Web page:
, , , , , , , , , , , ,

by Heinrich Domingo

In our juvenile days, we did things that are intended to be taken with us in our graves. They are unpleasant. They are never to be remembered. Yet, these nightmares will continue to wake us up in the middle of the night and remind us of our naivety. For director Jim Libiran, his creation Ninja Party is one nightmare that will haunt him eternally. It is a flop that will need a lot of redeeming to do.


Set in a conservative catholic community, a group of high schoolers explores their sexuality as they confront the difficult transition of adolescence to young adulthood. They experimented on an orgy in the hope of experiencing the world. The movie aims to be a commentary on the educational system of the many exclusive catholic schools. It discusses how the suppressed teenage girls are driven by curiosity and libido eventually leading them to the verge of irreversible destruction.

One pivotal failure of the film is its selection of casts. Actresses do not match the age and physique of the key characters. Tattooed high school girls with well-developed bodies cannot simply be bought by an audience who seeks realism.   The production could have been more selective on the casting procedure. Through this, characters could have become reminiscent of the age we have all been.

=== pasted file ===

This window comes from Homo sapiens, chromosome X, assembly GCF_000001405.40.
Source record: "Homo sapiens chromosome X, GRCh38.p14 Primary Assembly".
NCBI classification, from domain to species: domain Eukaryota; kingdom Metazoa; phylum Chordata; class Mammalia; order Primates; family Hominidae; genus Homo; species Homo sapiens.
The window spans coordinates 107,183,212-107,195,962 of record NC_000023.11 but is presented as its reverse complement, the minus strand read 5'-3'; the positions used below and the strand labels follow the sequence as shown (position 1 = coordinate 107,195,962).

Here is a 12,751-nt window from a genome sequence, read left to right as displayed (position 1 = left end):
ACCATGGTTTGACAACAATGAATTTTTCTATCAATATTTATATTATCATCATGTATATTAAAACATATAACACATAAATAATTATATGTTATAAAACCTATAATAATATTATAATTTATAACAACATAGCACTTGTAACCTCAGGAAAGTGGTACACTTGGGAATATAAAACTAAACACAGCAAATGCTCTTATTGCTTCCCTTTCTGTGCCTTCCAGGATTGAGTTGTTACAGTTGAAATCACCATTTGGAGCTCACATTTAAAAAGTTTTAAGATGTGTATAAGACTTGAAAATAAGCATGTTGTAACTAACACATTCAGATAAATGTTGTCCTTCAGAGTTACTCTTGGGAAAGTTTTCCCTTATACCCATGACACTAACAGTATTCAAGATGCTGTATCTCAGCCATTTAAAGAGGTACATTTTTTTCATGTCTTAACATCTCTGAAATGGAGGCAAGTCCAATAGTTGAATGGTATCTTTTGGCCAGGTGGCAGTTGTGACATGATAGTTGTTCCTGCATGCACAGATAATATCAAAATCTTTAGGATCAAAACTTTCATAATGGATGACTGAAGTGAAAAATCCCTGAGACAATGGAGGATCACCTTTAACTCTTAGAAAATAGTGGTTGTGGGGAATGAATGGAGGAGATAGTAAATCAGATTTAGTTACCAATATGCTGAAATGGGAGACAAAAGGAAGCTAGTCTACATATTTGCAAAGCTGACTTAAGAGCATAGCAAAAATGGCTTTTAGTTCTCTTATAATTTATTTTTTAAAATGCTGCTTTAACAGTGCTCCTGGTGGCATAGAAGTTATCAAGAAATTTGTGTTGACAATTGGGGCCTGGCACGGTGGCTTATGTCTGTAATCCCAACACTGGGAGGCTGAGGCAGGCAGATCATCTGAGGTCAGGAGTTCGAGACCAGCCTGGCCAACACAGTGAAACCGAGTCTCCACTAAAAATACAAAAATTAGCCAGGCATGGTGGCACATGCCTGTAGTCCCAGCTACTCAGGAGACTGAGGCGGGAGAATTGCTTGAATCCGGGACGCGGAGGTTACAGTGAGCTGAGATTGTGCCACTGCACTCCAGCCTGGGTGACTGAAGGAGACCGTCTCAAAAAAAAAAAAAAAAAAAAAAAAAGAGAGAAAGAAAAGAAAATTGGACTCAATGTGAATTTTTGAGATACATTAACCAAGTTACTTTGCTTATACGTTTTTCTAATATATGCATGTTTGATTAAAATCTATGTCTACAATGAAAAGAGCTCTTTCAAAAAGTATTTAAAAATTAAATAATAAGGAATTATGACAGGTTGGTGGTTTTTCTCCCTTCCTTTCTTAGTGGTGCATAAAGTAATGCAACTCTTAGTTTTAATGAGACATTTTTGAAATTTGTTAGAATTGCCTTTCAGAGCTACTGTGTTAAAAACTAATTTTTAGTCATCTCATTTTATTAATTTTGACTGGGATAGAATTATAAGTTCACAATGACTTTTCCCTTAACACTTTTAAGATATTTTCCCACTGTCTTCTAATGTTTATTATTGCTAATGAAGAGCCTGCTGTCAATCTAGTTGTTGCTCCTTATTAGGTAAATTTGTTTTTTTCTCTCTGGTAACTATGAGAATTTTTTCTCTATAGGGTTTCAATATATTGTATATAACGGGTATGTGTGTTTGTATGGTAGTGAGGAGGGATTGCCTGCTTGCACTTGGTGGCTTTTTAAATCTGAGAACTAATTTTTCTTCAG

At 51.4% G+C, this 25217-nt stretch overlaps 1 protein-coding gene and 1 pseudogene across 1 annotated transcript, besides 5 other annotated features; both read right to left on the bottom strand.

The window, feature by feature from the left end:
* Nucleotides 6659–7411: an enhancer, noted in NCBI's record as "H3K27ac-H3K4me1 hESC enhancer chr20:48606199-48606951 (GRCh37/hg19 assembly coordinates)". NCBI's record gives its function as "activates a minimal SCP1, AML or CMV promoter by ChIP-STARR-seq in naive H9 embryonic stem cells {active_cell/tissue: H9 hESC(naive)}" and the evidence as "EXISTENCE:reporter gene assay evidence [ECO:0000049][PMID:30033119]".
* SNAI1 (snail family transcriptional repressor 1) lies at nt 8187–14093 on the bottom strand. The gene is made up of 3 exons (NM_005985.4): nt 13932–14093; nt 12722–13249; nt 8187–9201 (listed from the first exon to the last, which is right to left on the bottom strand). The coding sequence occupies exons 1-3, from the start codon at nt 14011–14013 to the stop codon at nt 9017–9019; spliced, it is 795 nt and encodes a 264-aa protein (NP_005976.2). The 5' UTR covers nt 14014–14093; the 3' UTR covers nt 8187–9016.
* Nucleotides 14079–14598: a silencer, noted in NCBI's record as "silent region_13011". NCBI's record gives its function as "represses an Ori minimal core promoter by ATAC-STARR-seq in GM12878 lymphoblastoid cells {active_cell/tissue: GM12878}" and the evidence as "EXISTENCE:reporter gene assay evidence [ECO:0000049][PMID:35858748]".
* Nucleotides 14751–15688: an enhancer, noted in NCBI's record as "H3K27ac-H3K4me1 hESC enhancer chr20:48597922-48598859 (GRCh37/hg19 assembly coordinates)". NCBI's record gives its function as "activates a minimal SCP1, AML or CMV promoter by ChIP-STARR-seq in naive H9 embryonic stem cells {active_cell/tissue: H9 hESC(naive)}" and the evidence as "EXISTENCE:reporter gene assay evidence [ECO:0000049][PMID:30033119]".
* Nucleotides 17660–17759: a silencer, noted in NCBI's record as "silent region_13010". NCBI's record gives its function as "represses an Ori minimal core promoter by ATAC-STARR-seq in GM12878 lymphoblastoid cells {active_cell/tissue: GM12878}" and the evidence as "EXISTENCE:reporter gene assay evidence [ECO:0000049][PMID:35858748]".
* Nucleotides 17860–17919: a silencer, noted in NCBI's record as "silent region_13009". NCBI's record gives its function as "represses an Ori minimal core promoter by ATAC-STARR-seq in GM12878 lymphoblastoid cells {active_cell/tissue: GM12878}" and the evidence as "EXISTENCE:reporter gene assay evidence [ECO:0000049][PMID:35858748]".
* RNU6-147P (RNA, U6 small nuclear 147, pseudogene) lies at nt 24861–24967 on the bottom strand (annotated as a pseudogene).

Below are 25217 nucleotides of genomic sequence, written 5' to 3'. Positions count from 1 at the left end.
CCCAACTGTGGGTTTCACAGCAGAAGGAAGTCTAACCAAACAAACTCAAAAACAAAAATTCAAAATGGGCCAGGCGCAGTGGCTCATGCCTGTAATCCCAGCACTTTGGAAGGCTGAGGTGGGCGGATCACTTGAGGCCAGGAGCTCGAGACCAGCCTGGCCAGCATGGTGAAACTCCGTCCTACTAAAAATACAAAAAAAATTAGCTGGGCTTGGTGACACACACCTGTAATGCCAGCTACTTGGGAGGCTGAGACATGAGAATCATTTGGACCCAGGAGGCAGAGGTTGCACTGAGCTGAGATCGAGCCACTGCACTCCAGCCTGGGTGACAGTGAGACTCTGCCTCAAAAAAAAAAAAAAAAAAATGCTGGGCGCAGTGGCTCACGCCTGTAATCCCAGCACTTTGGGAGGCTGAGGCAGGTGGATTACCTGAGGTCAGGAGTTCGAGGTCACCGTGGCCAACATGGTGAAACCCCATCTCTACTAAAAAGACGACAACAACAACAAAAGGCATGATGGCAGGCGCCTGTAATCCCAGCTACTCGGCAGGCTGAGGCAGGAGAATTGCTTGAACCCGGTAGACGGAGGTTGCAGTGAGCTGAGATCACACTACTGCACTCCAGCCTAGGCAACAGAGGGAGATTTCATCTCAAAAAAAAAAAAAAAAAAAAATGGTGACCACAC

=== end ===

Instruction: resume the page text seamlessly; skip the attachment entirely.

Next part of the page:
Second, Ninja Party offers nothing but sex. It is true that the subject matter of the film is sexual expression and self-discovery but the director need not to smack it on our faces. Libiran must remember that in subtlety, there is art. The Philippine Independent Cinema has been filled with cine pieces that blur the line of indie film and porno material. It is the task of Libiran and his fellow directors to innovate their art.

Lastly, the sequence of events is dull and predictable. Despite adding a plot twist in the end, the movie will still be remembered for entertaining the crowd through merely showcasing women’s boobs and asses. From script to cinematography, the output looked amateurish and can be mistaken as a school project. It is shameful to line it up with its festival competitors Bambanti and Balut Country.

Being the recipient of the Sinag Maynila audience choice award, the films says so much of the Filipino audience. Our generation has not yet superseded the novelty of sexual intercourse. Sex for many is still about objectification of women and trivialization of reproductive organs. Would we reach the time when our media need not include sex and violence just to sell? Can we achieve the moment when movies are watched because of their relevance and stances rather than the instant gratification they give?

In the end, Ninja Party fails to provide a rich discussion on sexual exploration. It leaves its critique on private catholic education half-done. This then leads movie viewers and critics like us to ask why an unpolished and unappetizing film was served to the audience.